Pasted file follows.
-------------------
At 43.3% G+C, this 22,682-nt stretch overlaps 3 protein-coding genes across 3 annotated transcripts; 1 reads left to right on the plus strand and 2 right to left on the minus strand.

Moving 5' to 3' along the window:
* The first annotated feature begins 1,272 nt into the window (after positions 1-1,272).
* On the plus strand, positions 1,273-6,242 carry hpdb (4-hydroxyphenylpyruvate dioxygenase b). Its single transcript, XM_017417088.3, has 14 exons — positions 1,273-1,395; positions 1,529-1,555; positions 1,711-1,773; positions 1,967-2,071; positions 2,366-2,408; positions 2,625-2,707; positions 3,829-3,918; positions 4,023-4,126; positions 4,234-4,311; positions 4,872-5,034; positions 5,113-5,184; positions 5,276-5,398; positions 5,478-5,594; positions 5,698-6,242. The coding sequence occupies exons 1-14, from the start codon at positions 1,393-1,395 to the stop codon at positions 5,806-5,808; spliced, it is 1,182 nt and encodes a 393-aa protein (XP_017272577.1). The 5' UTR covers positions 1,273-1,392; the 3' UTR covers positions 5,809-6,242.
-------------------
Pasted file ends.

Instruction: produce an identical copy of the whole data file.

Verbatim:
At 43.3% G+C, this 22,682-nt stretch overlaps 3 protein-coding genes across 3 annotated transcripts; 1 reads left to right on the plus strand and 2 right to left on the minus strand.

Moving 5' to 3' along the window:
* The first annotated feature begins 1,272 nt into the window (after positions 1-1,272).
* On the plus strand, positions 1,273-6,242 carry hpdb (4-hydroxyphenylpyruvate dioxygenase b). Its single transcript, XM_017417088.3, has 14 exons — positions 1,273-1,395; positions 1,529-1,555; positions 1,711-1,773; positions 1,967-2,071; positions 2,366-2,408; positions 2,625-2,707; positions 3,829-3,918; positions 4,023-4,126; positions 4,234-4,311; positions 4,872-5,034; positions 5,113-5,184; positions 5,276-5,398; positions 5,478-5,594; positions 5,698-6,242. The coding sequence occupies exons 1-14, from the start codon at positions 1,393-1,395 to the stop codon at positions 5,806-5,808; spliced, it is 1,182 nt and encodes a 393-aa protein (XP_017272577.1). The 5' UTR covers positions 1,273-1,392; the 3' UTR covers positions 5,809-6,242.